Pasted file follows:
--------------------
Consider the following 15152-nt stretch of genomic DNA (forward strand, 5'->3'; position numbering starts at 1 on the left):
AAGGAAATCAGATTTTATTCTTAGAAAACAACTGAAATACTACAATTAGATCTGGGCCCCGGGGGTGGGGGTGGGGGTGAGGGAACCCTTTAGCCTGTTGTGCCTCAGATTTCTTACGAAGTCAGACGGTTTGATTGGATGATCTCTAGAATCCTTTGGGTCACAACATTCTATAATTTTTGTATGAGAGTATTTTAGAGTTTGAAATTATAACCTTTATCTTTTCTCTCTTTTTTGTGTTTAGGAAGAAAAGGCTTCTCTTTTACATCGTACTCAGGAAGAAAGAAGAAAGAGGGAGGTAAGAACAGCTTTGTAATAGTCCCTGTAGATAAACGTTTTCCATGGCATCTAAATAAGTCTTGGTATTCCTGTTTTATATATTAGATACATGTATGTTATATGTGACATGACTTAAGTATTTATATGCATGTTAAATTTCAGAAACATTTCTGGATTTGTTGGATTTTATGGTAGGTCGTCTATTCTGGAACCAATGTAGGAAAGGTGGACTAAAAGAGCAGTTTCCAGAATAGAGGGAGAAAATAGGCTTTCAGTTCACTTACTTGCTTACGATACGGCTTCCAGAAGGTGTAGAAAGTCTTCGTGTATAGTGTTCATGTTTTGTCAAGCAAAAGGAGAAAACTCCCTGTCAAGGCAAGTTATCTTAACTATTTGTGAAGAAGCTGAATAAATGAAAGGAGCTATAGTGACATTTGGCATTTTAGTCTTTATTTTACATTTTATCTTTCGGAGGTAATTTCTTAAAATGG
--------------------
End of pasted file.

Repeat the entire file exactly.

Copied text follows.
Consider the following 15152-nt stretch of genomic DNA (forward strand, 5'->3'; position numbering starts at 1 on the left):
AAGGAAATCAGATTTTATTCTTAGAAAACAACTGAAATACTACAATTAGATCTGGGCCCCGGGGGTGGGGGTGGGGGTGAGGGAACCCTTTAGCCTGTTGTGCCTCAGATTTCTTACGAAGTCAGACGGTTTGATTGGATGATCTCTAGAATCCTTTGGGTCACAACATTCTATAATTTTTGTATGAGAGTATTTTAGAGTTTGAAATTATAACCTTTATCTTTTCTCTCTTTTTTGTGTTTAGGAAGAAAAGGCTTCTCTTTTACATCGTACTCAGGAAGAAAGAAGAAAGAGGGAGGTAAGAACAGCTTTGTAATAGTCCCTGTAGATAAACGTTTTCCATGGCATCTAAATAAGTCTTGGTATTCCTGTTTTATATATTAGATACATGTATGTTATATGTGACATGACTTAAGTATTTATATGCATGTTAAATTTCAGAAACATTTCTGGATTTGTTGGATTTTATGGTAGGTCGTCTATTCTGGAACCAATGTAGGAAAGGTGGACTAAAAGAGCAGTTTCCAGAATAGAGGGAGAAAATAGGCTTTCAGTTCACTTACTTGCTTACGATACGGCTTCCAGAAGGTGTAGAAAGTCTTCGTGTATAGTGTTCATGTTTTGTCAAGCAAAAGGAGAAAACTCCCTGTCAAGGCAAGTTATCTTAACTATTTGTGAAGAAGCTGAATAAATGAAAGGAGCTATAGTGACATTTGGCATTTTAGTCTTTATTTTACATTTTATCTTTCGGAGGTAATTTCTTAAAATGG